- deeply engrossed or absorbed: a rapt listener.
- transported with emotion; enraptured: rapt with joy.
- showing or proceeding from rapture: a rapt smile.
- carried off spiritually to another place, sphere of existence, etc.
Origin of rapt
Examples from the Web for raptly
Raptly, they drink in the cunningly arranged open floor plan.Beyond Stainless
October 19, 2012
As he gazed at it raptly a scream from the girl aroused him.In the Morning of Time
Charles G. D. Roberts
The old lady in front lifted a frank handkerchief; the giggling girls were raptly watching.Jane Journeys On
Ruth Comfort Mitchell
She had listened to him raptly, the pale light white upon her lifted face.Ann Arbor Tales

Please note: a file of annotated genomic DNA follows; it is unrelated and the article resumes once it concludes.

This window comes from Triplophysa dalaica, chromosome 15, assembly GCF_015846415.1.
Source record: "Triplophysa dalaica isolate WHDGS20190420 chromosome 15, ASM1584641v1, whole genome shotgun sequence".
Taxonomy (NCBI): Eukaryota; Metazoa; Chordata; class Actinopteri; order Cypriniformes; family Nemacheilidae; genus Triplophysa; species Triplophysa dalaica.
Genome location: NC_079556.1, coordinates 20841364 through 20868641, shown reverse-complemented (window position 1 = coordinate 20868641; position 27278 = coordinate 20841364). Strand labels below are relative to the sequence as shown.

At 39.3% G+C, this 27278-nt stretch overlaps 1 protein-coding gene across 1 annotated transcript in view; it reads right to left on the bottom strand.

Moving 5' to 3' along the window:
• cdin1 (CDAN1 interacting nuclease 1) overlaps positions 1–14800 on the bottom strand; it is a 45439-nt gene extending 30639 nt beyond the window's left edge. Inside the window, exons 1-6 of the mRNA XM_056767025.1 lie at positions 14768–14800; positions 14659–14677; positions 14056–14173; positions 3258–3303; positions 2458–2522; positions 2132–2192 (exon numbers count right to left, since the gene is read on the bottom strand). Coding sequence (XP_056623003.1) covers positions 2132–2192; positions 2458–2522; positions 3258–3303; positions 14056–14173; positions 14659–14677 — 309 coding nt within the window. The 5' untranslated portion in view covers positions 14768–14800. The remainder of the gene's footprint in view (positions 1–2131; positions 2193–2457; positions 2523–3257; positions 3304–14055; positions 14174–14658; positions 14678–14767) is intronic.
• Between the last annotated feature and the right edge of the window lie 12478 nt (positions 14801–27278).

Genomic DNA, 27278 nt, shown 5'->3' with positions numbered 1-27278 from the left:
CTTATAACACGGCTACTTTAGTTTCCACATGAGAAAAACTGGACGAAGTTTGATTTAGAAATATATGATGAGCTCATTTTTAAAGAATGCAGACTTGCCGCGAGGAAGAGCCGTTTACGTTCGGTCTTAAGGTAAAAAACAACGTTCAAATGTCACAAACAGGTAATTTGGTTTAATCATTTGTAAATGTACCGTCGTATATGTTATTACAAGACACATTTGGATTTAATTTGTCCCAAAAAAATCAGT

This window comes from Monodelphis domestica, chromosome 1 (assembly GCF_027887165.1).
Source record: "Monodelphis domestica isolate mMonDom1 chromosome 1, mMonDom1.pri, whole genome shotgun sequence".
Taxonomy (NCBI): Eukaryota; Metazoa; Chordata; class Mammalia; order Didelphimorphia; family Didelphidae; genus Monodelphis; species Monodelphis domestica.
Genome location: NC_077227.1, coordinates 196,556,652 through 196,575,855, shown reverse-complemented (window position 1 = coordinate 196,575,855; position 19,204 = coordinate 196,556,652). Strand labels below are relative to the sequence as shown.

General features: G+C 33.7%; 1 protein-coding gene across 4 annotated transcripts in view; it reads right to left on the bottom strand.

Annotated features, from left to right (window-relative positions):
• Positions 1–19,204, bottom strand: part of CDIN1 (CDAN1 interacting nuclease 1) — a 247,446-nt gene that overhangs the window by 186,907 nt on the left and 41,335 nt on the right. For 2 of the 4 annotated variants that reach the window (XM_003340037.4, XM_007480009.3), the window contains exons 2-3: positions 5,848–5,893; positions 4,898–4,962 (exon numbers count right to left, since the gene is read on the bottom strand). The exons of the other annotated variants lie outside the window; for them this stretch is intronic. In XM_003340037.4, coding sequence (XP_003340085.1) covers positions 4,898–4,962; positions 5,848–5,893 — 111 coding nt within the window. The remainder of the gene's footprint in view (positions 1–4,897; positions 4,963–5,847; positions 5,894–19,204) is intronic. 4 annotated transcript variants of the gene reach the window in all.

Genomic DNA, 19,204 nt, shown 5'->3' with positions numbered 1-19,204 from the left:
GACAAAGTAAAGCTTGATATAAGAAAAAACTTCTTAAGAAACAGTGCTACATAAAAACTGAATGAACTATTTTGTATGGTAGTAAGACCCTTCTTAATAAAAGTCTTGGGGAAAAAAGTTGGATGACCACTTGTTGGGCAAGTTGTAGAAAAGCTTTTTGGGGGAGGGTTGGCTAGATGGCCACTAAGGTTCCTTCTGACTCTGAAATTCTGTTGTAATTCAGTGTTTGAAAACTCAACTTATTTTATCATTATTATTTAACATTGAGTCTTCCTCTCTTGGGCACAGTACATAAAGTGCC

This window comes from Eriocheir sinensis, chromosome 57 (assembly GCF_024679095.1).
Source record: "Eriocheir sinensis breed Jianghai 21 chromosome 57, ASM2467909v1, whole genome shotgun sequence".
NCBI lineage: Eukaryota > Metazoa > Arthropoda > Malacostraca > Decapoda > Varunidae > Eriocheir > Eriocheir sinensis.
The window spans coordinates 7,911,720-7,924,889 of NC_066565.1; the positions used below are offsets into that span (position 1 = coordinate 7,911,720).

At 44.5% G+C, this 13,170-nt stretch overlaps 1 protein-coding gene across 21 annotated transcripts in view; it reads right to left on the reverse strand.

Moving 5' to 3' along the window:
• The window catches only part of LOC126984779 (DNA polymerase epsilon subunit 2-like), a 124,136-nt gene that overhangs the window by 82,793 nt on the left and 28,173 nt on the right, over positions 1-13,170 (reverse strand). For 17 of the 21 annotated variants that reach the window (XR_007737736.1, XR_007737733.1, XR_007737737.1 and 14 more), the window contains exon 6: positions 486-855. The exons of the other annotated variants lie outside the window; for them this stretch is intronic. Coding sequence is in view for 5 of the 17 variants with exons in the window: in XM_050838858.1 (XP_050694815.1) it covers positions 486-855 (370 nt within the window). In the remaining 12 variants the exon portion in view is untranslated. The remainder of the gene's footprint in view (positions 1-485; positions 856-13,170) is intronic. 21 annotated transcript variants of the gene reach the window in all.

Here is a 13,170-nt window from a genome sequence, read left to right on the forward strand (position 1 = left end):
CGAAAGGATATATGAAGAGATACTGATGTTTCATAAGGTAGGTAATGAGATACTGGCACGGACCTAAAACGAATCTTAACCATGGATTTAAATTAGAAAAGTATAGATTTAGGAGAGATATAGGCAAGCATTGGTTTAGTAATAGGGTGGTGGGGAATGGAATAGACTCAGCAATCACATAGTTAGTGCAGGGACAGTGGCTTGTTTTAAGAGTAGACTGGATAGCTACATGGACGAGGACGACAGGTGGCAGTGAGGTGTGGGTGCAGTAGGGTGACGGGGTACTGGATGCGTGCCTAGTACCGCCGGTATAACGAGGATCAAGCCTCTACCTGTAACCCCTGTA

Karl Edwin Harriman
He stayed quite still, listening as raptly as some wandering night-beast to the indiscriminate stir and echoings of the darkness.The Return
Walter de la Mare
Raptly gazing at the child's innocent face, Paul softly croons some cradle melody.Oswald Langdon
Carson Jay Lee
- totally absorbed; engrossed; spellbound, esp through or as if through emotionrapt with wonder
- characterized by or proceeding from rapturea rapt smile
- Also: wrapped Australian and NZ informal very pleased: delighted
Word Origin and History for raptly
late 14c., "carried away in an ecstatic trance," from Latin raptus, past participle of rapere "seize, carry off" (see rape (v.)). A figurative sense, the notion is of "carried up into Heaven (bodily or in a dream)," as in a saint's vision. Latin literal sense of "carried away" was in English from 1550s. In 15c.-17c. the word also sometimes could mean "raped." Sense of "engrossed" first recorded c.1500. As a past participle adjective, in English it spawned the back-formed verb rap "to affect with rapture," which was common c.1600-1750.